This manifesto, however, is not only about letterstheir form, fit, and functionbut also about man's role in an industrial society. As Gill wrote later, it was his chief object "to describe two worldsthat of industrialism and that of the human workmanand to define their limits."
His thinking about type is still provocative. Here are the seeds of modern advertising: unjustified lines, tight word and letter spacing, ample leading. Here is vintage Gill, as polemical as he is practical, as much concerned about the soul of man as the work of man; as much obsessed by the ends as by the means.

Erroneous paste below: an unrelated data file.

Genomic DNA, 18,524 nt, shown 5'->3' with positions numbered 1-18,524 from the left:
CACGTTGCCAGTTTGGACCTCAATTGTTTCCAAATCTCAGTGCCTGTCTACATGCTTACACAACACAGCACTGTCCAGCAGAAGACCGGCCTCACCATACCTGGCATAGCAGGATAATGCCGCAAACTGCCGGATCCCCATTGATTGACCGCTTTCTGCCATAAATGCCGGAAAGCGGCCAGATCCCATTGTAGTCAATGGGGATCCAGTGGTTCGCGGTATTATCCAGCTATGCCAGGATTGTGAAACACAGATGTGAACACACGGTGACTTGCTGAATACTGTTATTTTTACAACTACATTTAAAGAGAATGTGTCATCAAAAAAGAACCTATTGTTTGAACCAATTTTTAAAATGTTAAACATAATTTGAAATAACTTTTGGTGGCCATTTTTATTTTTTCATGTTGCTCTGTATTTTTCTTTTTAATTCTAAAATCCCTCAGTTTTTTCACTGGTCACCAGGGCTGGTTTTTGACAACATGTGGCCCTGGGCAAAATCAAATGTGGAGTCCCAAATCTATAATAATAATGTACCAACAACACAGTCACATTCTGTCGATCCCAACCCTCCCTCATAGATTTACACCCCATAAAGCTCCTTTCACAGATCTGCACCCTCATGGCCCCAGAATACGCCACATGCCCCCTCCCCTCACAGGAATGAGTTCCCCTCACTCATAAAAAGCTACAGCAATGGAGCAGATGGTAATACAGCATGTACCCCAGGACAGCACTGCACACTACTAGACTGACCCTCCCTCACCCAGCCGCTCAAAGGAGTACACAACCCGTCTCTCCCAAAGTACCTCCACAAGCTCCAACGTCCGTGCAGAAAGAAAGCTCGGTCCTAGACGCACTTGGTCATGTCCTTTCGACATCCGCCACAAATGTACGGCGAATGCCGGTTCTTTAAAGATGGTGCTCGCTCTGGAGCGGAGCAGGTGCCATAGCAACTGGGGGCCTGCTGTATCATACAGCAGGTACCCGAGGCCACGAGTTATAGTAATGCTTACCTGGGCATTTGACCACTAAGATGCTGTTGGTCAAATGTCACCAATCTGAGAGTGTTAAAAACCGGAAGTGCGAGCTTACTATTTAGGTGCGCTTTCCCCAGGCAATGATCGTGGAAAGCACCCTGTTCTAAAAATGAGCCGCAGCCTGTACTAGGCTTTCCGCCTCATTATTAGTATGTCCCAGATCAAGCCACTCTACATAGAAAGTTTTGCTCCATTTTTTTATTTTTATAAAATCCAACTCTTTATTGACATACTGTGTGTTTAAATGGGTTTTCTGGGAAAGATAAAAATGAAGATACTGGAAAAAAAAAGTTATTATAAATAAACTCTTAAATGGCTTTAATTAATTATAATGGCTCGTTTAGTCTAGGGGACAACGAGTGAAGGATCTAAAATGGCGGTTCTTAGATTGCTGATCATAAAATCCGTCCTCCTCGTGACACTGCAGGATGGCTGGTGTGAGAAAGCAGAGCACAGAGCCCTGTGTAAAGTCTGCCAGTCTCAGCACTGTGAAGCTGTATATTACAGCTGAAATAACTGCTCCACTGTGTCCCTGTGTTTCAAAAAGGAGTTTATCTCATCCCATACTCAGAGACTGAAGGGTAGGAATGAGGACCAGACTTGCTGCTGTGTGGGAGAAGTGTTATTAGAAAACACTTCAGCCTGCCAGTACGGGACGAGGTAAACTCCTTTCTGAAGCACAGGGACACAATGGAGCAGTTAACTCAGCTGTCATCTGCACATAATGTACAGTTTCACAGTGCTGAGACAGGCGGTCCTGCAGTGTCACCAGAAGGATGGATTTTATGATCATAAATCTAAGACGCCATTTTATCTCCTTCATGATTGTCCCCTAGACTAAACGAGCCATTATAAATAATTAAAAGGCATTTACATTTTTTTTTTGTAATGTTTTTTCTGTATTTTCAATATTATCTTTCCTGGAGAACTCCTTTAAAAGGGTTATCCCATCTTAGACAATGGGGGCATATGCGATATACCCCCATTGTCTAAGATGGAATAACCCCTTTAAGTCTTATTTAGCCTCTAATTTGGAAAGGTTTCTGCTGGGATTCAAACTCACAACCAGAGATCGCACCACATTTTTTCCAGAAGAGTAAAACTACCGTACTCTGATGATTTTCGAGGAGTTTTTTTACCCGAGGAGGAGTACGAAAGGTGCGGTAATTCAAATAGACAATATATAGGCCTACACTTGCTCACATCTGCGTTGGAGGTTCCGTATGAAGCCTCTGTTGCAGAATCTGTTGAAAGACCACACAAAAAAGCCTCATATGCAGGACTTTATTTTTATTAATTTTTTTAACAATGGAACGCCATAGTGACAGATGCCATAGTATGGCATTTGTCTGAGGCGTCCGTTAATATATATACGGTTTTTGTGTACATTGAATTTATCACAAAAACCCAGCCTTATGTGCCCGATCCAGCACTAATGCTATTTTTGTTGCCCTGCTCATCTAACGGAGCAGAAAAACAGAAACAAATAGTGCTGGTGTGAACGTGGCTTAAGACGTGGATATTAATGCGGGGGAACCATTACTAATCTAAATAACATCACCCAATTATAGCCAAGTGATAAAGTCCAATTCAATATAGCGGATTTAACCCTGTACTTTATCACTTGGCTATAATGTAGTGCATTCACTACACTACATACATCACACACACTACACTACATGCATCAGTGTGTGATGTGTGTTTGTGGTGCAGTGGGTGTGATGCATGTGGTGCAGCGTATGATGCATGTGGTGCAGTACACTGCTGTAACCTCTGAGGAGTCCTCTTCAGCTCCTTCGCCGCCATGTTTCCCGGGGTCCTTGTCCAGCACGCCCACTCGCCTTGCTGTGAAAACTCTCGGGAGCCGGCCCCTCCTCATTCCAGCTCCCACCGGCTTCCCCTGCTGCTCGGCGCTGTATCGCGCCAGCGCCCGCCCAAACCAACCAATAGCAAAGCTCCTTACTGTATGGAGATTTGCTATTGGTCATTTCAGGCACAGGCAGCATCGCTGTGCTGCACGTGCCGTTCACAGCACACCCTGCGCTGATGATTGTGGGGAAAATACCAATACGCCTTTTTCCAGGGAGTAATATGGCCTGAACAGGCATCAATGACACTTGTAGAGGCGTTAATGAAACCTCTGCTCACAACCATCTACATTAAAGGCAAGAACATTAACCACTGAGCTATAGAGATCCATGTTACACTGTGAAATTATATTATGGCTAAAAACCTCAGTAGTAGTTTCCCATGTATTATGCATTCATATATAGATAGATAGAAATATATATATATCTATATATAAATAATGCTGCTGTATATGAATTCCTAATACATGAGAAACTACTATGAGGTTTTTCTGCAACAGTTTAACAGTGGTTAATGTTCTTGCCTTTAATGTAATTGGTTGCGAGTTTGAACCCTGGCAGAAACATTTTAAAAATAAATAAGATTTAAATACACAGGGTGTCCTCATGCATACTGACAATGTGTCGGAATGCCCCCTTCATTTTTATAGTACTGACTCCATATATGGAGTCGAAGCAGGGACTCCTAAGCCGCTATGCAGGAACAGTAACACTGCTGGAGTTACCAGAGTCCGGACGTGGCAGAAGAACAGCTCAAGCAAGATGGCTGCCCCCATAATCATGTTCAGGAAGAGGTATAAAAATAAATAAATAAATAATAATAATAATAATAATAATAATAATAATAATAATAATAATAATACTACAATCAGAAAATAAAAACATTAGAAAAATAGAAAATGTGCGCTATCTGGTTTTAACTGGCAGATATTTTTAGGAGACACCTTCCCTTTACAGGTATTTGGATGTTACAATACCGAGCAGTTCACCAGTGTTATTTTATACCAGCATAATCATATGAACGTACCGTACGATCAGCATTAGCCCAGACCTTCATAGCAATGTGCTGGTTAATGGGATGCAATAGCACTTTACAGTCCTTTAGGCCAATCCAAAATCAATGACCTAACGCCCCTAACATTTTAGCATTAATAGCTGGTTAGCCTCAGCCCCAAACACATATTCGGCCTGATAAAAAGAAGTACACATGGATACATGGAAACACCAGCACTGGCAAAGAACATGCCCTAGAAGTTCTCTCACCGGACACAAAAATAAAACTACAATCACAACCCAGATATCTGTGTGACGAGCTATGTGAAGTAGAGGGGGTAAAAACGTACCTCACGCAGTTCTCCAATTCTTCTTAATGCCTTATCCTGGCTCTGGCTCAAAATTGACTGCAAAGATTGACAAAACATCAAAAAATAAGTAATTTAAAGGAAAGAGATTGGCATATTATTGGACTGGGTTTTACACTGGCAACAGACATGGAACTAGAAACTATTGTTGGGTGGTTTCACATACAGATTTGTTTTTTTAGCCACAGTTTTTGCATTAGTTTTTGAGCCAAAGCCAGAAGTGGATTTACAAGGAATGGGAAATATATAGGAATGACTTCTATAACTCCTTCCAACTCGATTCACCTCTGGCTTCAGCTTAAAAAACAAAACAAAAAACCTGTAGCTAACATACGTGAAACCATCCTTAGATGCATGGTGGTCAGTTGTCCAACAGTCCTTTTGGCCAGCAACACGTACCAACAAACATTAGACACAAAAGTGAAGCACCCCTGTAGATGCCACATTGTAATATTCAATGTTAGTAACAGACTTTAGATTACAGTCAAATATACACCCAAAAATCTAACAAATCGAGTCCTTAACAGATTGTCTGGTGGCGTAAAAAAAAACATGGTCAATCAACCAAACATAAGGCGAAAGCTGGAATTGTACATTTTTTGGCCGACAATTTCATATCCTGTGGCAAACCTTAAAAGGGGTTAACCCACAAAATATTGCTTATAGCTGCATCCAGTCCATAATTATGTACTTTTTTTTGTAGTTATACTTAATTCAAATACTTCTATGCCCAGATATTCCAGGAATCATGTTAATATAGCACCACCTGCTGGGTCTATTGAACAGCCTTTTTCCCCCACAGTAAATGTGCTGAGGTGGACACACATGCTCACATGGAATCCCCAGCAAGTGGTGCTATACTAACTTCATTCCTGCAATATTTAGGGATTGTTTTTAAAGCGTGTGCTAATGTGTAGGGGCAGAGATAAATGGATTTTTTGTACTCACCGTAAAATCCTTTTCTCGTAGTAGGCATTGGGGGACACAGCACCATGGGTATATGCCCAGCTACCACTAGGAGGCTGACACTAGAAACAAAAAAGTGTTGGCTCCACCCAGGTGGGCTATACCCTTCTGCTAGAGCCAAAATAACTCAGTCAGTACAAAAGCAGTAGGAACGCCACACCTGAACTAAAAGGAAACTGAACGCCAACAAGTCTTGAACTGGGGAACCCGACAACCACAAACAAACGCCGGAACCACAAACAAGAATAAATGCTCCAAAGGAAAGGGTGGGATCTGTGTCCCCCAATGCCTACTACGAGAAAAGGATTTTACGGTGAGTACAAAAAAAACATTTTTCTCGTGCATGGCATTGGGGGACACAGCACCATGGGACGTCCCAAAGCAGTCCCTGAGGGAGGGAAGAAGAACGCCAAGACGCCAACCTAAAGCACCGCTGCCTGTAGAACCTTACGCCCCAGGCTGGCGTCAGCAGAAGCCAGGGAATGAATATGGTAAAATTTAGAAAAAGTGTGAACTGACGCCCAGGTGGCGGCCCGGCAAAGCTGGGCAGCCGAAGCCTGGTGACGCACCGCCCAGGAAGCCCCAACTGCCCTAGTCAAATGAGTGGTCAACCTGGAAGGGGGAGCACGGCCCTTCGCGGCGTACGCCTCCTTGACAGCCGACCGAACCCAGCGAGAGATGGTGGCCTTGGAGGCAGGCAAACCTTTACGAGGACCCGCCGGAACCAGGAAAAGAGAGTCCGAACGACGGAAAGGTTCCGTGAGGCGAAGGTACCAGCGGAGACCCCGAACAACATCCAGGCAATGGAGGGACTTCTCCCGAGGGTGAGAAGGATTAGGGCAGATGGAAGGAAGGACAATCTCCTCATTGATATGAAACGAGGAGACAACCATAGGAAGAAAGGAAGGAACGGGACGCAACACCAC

"Written with clarity, humility and a touch of humor.timeless and absorbing."Paul Rand, The New York Times